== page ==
unnecessary applications as well.

    Assumption# 4:Yes,screening is very important to weed out the chaff.Pre interview methods like questionnaires be adopted.At most there be a max of two interviews for even high level jobs.

    Assumption# 5:The author has rightly stated that there be direct correlation between interview process and performance.That should be the main yardstick to go by and to some extent the cost per hire at about 3 levels of jobs.Too much stress on cost per hire metrics is inherently flawed as many variables come in like change of hiring manger,departmental heads etc.These changes also lead to change in the environment of a department or the whole company itself.

    I am inclined to agree with most all views expressed(5 so far )But bringing six sigma to hiring is something that is beyond my comprehension.As a layman I understand it to mean the removal of defects in the processes and are more and more expensive the higher you go for quality.We are dealing with human beings and not manufacturing.

    Kevin,thanks once again for a simple but great article.

  7. You are right Kevin, Recruitment is a nonsense in terms of an efficient business process. I based my research Masters on the usage of Metrics in the recruitment and selection process and my findings were to me at least astonishing!!!
    For example if you went to your boss and told him you had an idea for the business where the chances of failure were 90% and the benefit of the outcome were an unknown factor what do you think your boss would say to you?
    However this is exactly the position that HR present to an organisation every time they make a recruitmet decision. The valididty coefficient of interviewing (which is still the most popular method of selection) is at best some where between 10 and 14% i.e you stand about a 10-14% chance of selection the right employee based on interviewing alone!! That leaves an error margin of between 86-90%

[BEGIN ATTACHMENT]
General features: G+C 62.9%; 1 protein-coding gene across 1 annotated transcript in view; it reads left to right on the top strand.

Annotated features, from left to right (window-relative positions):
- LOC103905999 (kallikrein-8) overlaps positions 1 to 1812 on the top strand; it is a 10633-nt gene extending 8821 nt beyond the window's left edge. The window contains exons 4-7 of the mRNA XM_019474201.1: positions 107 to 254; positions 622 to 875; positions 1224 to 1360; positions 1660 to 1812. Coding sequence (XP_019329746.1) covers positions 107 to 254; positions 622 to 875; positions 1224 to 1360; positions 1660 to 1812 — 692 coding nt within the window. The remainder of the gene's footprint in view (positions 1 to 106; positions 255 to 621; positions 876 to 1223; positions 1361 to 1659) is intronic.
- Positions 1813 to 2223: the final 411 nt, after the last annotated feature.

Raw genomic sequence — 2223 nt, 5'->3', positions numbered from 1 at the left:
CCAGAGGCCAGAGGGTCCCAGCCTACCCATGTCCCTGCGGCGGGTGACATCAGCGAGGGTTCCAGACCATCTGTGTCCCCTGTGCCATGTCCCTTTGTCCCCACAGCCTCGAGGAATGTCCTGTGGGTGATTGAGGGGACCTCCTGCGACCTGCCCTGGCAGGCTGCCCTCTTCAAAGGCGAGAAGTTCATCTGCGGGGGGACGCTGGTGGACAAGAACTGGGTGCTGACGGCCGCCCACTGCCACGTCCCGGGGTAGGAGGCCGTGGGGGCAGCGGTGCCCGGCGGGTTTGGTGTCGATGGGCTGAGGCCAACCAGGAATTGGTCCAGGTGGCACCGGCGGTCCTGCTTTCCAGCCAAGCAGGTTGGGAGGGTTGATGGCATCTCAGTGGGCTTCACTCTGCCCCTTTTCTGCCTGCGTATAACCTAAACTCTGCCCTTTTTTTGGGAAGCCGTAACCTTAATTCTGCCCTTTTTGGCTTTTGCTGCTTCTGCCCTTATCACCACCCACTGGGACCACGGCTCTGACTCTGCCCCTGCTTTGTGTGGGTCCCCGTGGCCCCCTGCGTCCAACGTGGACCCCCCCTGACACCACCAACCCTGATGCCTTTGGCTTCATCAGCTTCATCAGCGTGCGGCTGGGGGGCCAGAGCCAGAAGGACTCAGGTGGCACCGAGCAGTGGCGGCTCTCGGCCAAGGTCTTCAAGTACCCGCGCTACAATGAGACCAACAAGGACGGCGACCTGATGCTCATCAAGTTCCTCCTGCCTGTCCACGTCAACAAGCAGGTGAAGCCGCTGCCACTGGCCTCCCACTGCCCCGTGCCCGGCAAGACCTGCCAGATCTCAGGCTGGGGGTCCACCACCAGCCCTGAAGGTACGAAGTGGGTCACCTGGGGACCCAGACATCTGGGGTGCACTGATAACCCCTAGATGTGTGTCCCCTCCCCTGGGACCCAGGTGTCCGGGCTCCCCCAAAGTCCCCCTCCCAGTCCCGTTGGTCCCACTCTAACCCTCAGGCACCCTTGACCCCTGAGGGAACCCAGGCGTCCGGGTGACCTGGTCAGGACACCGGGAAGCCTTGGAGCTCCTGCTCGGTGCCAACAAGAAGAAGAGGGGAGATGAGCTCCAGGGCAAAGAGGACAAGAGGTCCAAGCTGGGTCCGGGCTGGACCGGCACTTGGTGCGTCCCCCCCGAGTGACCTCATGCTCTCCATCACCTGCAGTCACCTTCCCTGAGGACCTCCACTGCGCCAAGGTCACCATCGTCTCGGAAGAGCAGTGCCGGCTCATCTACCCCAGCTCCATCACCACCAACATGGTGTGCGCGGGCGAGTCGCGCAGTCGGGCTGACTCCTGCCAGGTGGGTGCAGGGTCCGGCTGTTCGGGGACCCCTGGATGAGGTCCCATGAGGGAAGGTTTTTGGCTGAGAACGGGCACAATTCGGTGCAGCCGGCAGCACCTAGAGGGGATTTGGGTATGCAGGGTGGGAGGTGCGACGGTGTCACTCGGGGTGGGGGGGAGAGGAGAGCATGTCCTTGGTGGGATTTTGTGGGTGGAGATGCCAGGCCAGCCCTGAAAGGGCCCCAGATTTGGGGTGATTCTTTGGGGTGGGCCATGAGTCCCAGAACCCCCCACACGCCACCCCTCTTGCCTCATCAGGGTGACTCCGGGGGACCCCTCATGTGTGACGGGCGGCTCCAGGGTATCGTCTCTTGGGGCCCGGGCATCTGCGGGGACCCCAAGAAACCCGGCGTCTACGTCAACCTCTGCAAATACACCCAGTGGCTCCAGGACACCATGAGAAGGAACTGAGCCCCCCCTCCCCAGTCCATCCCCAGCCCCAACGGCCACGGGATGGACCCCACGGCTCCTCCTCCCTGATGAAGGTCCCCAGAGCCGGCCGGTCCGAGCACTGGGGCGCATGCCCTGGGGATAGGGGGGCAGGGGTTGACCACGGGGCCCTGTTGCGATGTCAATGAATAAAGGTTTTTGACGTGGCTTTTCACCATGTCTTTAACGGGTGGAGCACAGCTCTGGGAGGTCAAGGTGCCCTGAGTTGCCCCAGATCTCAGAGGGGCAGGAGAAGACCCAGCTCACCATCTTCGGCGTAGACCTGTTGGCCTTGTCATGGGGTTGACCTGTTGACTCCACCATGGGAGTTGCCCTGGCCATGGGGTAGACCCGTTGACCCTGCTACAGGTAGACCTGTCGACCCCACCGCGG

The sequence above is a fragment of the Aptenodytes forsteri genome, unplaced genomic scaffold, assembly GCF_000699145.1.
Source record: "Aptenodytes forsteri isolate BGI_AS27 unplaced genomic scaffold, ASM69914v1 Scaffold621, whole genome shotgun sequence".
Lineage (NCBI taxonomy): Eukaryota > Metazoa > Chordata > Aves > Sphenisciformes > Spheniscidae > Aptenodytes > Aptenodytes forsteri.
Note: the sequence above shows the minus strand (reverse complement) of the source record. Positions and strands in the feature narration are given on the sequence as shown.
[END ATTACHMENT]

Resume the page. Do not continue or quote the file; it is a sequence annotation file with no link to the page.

Most HR professionals don’t even realise this!
    In my study, organisations believed that ‘Quality of HIre’ was the most important metric in R&S, yet 89% of companies did not measure this! In fact 57% of companies didn’t use metrics at all.
    Armstrong (1989)*** has put forward 2 arguements why HR are reluctant to use metrics in evaluating their worth.
    Firstly, he argues that by adopting this Human Resource Accounting philosophy HR runs the risk of creating the expectation that all of their activities must be justified in cost-effectiveness terms, something they do not wish to do. This may well be the case, but in the current economic climate where costs are constantly being reviewed and reduced, where possible, HR departments might be wise to adopt such a stance. If HR can objectively measure and cost the value and efficiency of their processes and initiatives. Management could not argue with the figures. This stance would give merit to the view that HR should embrace metrics as an ally and not view them as a threat.

    Secondly, Armstrong would argue that the use of these accounting measures might hand over the decision on whether to proceed with HR initiatives to managers outside the HR function, namely the management accountant. He believes that this loss of control could lead to competition from the management accountancy profession for the actual decision-making element within the traditional HR preserves. His point here is that HR?s reluctance to do the ?spadework? with the metrics means that management accountants, in doing this work, may also look for more influence in the decision making process of the HR department. Again, this would suggest that HR might be wise to learn, develop and utilise the metrics themselves in order to, if not retain, then at least have some say in the decisions process within their department.
    There is a wealth of research out there and if anyone is interested I can post my bibliography here to point them in the right direction in terms of the papers / books they can read on this.
    ***Armstrong, P. (1989). Limits and possibilities for HRM in an age of management accounting. in New perspectives on Human Resource Management. J. Storey (ed). London: Routledge.